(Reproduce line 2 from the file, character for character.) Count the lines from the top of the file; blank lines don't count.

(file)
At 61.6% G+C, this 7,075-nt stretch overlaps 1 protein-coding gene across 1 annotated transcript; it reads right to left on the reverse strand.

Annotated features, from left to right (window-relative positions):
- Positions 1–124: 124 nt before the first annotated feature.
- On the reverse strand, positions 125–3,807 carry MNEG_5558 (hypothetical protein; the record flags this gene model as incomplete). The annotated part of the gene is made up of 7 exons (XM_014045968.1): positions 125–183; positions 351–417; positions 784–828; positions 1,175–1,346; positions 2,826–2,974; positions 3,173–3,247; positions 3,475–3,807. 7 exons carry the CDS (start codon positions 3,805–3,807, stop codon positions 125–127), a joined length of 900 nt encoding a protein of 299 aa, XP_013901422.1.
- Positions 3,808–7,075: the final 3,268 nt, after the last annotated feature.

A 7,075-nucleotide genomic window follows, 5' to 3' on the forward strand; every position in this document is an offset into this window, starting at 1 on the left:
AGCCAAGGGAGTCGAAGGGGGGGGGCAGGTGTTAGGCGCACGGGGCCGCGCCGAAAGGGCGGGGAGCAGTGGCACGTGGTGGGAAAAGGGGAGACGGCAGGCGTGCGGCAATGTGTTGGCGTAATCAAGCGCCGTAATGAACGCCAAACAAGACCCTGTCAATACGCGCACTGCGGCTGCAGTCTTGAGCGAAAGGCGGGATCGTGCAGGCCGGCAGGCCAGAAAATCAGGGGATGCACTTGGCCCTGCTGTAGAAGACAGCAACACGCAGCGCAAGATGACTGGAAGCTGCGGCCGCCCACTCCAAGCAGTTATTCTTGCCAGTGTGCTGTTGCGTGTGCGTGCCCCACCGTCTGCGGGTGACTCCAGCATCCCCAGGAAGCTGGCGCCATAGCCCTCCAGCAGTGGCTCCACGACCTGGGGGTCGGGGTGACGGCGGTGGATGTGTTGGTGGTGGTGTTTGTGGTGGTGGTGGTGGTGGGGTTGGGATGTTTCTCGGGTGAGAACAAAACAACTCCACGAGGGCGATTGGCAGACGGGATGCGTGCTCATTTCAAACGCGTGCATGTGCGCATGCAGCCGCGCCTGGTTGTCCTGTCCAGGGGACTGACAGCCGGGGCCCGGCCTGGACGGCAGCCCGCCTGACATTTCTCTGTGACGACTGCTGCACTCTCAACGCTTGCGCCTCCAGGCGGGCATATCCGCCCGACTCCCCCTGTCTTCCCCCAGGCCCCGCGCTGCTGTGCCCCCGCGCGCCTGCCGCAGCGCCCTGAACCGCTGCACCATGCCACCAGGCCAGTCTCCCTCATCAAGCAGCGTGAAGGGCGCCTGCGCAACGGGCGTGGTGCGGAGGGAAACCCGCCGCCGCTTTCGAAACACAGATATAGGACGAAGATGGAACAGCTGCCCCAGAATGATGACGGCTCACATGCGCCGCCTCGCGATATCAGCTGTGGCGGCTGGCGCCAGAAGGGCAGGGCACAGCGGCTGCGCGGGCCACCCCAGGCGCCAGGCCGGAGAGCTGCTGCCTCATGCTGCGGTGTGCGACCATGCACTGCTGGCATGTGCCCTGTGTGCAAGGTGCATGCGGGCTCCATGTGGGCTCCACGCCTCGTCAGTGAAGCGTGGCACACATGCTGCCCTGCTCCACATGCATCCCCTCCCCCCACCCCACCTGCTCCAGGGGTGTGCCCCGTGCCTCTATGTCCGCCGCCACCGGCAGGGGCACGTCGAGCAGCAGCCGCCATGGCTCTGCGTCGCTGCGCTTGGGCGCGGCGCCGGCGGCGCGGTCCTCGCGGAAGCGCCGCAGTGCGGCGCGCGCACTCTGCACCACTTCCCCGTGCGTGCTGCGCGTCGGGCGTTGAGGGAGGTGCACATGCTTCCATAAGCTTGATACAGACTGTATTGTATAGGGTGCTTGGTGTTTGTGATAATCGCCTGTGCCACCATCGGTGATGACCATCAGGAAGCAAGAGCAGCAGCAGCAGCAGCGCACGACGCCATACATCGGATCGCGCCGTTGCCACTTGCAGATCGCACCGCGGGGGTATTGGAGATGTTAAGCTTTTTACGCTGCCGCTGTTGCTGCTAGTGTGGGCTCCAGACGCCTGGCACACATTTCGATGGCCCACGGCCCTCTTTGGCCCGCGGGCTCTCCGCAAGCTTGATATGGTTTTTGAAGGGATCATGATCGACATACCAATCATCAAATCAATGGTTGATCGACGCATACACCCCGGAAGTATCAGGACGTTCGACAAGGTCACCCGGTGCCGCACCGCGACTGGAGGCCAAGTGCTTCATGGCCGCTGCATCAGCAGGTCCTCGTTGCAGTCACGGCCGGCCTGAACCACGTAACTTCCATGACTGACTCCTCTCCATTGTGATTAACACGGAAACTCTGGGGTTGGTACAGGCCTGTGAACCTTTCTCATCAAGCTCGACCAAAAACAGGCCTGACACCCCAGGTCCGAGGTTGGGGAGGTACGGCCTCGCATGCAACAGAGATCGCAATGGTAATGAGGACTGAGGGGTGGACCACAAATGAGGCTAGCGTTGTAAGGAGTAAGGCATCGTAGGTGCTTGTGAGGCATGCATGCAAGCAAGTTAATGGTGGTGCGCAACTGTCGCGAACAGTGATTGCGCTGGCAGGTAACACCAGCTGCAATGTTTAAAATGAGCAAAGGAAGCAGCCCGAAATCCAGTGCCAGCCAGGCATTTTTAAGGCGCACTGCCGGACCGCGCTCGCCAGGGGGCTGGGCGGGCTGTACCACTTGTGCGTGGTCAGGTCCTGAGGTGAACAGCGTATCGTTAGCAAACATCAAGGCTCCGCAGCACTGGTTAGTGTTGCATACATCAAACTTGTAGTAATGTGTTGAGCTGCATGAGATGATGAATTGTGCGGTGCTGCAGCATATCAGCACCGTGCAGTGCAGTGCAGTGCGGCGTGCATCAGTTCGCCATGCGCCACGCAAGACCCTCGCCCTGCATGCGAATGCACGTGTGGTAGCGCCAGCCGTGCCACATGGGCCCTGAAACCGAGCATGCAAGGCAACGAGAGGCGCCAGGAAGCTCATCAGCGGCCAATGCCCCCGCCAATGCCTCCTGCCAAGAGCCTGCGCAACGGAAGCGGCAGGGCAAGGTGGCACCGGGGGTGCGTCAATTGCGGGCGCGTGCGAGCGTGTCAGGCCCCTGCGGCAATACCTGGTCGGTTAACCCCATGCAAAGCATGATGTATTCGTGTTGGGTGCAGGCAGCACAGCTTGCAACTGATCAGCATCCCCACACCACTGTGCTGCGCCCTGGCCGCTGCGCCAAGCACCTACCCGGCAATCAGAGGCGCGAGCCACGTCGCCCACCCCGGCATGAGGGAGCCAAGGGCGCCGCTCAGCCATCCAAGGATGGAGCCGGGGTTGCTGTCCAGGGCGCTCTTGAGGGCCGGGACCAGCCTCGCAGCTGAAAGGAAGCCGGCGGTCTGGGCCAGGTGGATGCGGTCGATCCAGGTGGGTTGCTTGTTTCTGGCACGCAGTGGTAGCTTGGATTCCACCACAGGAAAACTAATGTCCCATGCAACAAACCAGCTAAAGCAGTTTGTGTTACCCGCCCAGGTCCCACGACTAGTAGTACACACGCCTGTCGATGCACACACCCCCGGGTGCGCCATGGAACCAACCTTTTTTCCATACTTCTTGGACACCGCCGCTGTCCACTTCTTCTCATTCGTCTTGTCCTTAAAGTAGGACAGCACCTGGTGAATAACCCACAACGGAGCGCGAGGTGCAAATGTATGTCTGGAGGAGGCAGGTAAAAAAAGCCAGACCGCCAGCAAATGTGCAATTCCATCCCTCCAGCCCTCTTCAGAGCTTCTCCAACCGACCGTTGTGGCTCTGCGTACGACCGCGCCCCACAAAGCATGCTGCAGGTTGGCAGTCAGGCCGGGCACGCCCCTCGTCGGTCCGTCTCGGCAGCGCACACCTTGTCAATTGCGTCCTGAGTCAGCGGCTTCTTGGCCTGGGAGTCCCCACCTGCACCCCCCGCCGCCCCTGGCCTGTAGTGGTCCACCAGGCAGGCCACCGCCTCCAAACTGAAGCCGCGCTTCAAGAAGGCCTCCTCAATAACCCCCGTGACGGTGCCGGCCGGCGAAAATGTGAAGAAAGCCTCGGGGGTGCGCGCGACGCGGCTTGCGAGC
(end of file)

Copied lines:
Annotated features, from left to right (window-relative positions):